Activities to prevent memory loss

Picking up a paintbrush, deck of cards, computer or even dinner with friends can help prevent memory loss.

Researchers found that engaging in mentally stimulating activities, even later in life, may protect against new-onset of mild cognitive impairment (MCI) and lower the risk of memory loss among those with a genetic predisposition. Their findings were published in the journal JAMA Neurology.

Researchers observed participants who engaged in computer use, craft activities, social activities and playing games at least once a week were 20 to 30 percent less likely to develop mild cognitive impairment during the four-year study than those who did not. Benefits were also seen among APOE ε4 carriers who engaged in these activities. Reading books was the only studied activity to not have a statistically significant decrease.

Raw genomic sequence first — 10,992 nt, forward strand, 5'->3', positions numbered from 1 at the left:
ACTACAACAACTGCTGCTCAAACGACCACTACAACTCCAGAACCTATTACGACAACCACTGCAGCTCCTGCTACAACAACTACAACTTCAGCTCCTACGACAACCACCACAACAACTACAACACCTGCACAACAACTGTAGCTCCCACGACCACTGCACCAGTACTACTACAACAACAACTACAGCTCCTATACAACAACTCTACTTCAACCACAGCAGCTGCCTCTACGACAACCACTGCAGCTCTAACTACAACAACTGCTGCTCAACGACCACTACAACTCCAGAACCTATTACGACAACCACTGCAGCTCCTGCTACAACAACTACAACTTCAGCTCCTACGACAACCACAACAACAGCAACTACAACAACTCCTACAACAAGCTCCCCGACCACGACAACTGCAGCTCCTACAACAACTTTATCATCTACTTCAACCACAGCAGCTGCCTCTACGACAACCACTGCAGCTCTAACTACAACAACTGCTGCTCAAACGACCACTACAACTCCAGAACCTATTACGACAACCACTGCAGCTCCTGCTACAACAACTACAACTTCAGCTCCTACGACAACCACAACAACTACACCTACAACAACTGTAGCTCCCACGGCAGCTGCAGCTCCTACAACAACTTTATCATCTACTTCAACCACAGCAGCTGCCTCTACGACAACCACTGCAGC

“Our study could not disentangle why some mentally stimulating activities (eg, computer use) had a larger effect size on the decreased risk of incident MCI than other activities (eg, reading books),” the authors write. “However, we speculate that a particular mental activity (eg, computer use) may require specific technical and manual skills and that these could be the factors that might be associated with a decreased risk of cognitive decline.”

Computer use did not include computer-based games for brain health.

Researchers followed a sample of more than 1,900 participants age 70 and older identified as cognitively normal at baseline. Participants completed questionnaires about engaging in mentally stimulating activities and were evaluated at 15-month intervals. They were recruited from the population-based Mayo Clinic Study of Aging and resided in Olmstead County, Minnesota. 

Topics: Activities , Alzheimer's/Dementia